The Disappearing Declarant

More and more associations these days are experiencing the “disappearing declarant” phenomenon: The original developer suffers such financial difficulties that their unsold units are abandoned or foreclosed upon – or the declarant itself files bankruptcy or goes into receivership. Sometimes the construction stops mid-stream, leaving partially developed lots unfinished and buildings unoccupied. Clearly these associations are experiencing some down times at the very early stages of their existence. But associations should know that even under these circumstances, down is not out. Associations can take advantage of the shared goals of its members to preserve and increase their property values through the various situations discussed below.

     Association Paralyzation

A declarant who disappears prior to turnover of the association to the homeowners affects the Association’s very ability to govern. For example, if three of the five board members are to be appointed by the declarant and only two elected, it is unlike that the board can meet its 50% quorum requirement if declarant board members have not been appointed or do not attend board meetings. Without a quorum, the board cannot act on behalf of the association. Once those units are sold or taken over by the bank, however, the Association should be able to elect all board members.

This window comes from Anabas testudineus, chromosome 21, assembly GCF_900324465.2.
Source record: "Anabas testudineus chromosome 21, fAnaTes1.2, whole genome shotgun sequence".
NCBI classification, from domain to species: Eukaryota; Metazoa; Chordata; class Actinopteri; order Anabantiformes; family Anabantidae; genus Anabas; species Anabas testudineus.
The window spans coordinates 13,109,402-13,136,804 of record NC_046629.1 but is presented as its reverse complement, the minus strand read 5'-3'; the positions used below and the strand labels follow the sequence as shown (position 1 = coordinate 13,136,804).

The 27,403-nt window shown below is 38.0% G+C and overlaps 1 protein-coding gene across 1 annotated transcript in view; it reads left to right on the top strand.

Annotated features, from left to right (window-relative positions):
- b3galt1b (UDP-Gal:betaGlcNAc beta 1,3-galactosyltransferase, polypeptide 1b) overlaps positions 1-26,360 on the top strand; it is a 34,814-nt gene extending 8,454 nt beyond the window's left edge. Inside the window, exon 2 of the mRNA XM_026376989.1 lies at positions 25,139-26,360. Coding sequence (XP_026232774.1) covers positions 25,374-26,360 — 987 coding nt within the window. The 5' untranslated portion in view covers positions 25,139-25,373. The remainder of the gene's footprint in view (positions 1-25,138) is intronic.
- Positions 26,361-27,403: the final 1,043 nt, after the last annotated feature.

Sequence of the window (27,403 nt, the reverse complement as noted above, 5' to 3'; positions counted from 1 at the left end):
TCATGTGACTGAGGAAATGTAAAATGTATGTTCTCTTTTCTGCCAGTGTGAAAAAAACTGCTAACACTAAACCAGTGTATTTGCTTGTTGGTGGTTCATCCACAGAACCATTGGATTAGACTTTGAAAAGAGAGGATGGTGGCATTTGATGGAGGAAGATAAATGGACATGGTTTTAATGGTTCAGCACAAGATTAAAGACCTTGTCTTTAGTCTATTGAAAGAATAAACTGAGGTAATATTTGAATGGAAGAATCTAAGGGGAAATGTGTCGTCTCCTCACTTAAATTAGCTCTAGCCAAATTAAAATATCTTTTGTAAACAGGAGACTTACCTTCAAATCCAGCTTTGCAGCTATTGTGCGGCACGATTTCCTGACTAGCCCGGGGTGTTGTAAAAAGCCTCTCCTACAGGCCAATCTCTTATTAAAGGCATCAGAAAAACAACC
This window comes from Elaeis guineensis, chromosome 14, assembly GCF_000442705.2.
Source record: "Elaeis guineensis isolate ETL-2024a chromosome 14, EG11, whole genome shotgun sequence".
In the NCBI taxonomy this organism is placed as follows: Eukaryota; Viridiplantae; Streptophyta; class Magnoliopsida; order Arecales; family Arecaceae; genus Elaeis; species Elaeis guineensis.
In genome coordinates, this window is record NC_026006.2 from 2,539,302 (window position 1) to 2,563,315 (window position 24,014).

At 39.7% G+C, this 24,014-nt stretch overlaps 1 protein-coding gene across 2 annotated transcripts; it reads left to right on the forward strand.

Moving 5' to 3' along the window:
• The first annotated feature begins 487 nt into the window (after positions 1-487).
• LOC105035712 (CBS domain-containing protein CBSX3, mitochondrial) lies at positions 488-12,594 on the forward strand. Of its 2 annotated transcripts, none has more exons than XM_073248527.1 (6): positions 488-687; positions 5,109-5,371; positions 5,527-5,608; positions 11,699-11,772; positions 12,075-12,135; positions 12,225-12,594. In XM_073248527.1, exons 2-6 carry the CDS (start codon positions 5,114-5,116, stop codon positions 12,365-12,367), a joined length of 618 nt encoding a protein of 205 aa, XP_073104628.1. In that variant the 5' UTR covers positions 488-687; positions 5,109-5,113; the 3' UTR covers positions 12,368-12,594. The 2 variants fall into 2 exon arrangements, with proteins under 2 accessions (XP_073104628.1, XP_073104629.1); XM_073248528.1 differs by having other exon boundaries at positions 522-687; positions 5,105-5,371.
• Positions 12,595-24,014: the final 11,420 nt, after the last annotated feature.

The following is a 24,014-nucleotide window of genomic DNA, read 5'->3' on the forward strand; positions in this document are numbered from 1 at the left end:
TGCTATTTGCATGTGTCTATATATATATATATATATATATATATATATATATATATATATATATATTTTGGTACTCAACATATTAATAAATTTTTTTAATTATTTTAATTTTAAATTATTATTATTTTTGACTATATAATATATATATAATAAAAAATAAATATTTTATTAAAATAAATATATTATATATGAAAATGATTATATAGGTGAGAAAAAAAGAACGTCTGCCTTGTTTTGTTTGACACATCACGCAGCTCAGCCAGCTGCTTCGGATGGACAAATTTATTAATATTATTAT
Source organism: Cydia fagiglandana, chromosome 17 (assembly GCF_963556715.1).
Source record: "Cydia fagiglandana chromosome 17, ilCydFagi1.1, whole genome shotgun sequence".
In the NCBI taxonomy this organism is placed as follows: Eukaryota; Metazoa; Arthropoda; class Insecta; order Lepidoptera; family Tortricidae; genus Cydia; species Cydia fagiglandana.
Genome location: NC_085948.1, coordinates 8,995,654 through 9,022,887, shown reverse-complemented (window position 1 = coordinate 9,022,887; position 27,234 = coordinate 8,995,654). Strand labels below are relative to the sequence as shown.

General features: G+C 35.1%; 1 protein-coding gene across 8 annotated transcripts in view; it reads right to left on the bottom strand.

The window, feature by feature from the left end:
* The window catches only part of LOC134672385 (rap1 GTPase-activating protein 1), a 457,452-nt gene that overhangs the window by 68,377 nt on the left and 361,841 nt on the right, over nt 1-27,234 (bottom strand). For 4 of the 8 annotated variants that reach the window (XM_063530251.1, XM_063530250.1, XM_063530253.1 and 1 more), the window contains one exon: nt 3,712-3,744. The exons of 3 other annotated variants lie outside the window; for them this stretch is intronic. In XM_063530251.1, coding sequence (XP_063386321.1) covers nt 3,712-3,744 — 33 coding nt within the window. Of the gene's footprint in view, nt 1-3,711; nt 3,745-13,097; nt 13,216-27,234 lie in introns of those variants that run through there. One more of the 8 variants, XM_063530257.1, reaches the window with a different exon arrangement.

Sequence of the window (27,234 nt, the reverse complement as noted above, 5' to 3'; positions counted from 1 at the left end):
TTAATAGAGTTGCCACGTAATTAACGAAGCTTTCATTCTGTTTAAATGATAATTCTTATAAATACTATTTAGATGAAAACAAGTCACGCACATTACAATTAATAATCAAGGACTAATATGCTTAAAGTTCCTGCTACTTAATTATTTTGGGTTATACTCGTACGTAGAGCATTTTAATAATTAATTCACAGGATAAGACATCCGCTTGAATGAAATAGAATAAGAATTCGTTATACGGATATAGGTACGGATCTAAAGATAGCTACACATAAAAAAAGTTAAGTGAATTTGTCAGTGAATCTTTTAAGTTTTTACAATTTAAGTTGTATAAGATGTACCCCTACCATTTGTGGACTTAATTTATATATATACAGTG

If the declarant has truly disappeared as opposed to just being inactive, the remedy in this situation is to initiate a lawsuit similar to those brought by shareholders of other corporations to ask a court to ask to have a receiver appointed to run the association. In that situation, the receiver has the power to govern the association in the best interest of the association and is not necessarily bound by all terms of the governing documents.

     Units in Limbo

 

If the declarant’s units have been foreclosed by the bank, the bank is responsible for assessments just as any owner would be. However, the more common situation is where the bank has the right to foreclose (the declarant is in default of the loan obligation), but the bank does NOT foreclose, knowing that it then becomes responsible for paying assessments. In this case, where there are a substantial number of units in that situation and where the units are delinquent in paying assessments, the association may want to pursue foreclosure of the units.

 

Initiating foreclosure is not without its expense and pitfalls, however. While it is possible that the bank will step in

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